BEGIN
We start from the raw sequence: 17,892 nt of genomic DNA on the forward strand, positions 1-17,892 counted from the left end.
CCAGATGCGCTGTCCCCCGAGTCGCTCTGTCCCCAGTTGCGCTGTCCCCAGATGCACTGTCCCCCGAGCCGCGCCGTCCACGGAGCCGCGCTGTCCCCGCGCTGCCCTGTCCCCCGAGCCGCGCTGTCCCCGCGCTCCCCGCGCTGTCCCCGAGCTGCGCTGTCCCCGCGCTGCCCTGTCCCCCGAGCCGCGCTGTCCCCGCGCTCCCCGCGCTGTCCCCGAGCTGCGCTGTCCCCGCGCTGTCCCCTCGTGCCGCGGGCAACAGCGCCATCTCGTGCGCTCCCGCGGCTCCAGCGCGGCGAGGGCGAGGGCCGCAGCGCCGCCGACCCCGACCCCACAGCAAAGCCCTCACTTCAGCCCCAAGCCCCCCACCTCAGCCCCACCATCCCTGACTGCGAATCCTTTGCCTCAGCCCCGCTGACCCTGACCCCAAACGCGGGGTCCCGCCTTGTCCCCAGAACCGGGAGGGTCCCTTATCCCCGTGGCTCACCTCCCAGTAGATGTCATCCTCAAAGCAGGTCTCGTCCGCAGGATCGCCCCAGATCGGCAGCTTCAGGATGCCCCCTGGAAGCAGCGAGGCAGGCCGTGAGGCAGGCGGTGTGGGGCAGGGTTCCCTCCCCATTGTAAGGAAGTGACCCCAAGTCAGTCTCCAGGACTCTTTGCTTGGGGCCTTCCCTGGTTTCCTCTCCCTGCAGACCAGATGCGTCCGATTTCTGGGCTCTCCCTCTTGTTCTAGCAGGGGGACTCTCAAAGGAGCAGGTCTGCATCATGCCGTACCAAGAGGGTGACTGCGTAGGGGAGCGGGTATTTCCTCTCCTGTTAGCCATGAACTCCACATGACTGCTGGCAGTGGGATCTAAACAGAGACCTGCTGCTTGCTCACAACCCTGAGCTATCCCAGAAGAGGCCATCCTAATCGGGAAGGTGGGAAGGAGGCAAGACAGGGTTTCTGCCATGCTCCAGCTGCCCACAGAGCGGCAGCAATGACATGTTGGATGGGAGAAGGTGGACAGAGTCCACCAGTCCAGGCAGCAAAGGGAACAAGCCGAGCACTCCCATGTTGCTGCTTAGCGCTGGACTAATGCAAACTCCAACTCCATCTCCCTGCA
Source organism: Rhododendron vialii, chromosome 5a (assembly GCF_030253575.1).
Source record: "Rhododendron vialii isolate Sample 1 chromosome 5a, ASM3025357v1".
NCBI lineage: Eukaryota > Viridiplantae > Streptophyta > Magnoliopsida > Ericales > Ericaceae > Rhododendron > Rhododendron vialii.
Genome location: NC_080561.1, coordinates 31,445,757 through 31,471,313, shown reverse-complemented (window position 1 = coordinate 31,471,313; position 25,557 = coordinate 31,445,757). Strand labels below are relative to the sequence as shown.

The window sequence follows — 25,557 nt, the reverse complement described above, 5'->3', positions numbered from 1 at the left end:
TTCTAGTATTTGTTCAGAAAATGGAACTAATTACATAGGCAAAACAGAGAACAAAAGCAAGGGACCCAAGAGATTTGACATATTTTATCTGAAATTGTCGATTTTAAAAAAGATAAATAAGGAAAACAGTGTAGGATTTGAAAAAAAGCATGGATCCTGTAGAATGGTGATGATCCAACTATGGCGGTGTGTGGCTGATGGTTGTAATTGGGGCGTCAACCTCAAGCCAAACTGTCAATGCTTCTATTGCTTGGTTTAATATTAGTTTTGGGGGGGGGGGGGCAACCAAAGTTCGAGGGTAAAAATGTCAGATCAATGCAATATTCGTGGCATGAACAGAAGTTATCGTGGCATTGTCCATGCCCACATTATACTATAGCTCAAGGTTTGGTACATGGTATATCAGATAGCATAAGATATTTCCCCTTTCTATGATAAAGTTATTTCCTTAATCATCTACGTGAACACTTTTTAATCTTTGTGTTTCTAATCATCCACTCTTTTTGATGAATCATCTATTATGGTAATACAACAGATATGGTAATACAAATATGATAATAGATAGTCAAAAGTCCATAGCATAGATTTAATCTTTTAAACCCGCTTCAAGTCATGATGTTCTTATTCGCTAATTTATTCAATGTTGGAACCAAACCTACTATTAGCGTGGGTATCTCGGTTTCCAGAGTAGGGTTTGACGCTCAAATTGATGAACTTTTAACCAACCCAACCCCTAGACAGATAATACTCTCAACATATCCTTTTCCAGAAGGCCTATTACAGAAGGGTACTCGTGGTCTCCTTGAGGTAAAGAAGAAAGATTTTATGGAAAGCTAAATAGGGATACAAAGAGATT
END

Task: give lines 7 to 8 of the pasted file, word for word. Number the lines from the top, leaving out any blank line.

The window sequence follows — 25,557 nt, the reverse complement described above, 5'->3', positions numbered from 1 at the left end:
TTCTAGTATTTGTTCAGAAAATGGAACTAATTACATAGGCAAAACAGAGAACAAAAGCAAGGGACCCAAGAGATTTGACATATTTTATCTGAAATTGTCGATTTTAAAAAAGATAAATAAGGAAAACAGTGTAGGATTTGAAAAAAAGCATGGATCCTGTAGAATGGTGATGATCCAACTATGGCGGTGTGTGGCTGATGGTTGTAATTGGGGCGTCAACCTCAAGCCAAACTGTCAATGCTTCTATTGCTTGGTTTAATATTAGTTTTGGGGGGGGGGGGGCAACCAAAGTTCGAGGGTAAAAATGTCAGATCAATGCAATATTCGTGGCATGAACAGAAGTTATCGTGGCATTGTCCATGCCCACATTATACTATAGCTCAAGGTTTGGTACATGGTATATCAGATAGCATAAGATATTTCCCCTTTCTATGATAAAGTTATTTCCTTAATCATCTACGTGAACACTTTTTAATCTTTGTGTTTCTAATCATCCACTCTTTTTGATGAATCATCTATTATGGTAATACAACAGATATGGTAATACAAATATGATAATAGATAGTCAAAAGTCCATAGCATAGATTTAATCTTTTAAACCCGCTTCAAGTCATGATGTTCTTATTCGCTAATTTATTCAATGTTGGAACCAAACCTACTATTAGCGTGGGTATCTCGGTTTCCAGAGTAGGGTTTGACGCTCAAATTGATGAACTTTTAACCAACCCAACCCCTAGACAGATAATACTCTCAACATATCCTTTTCCAGAAGGCCTATTACAGAAGGGTACTCGTGGTCTCCTTGAGGTAAAGAAGAAAGATTTTATGGAAAGCTAAATAGGGATACAAAGAGATT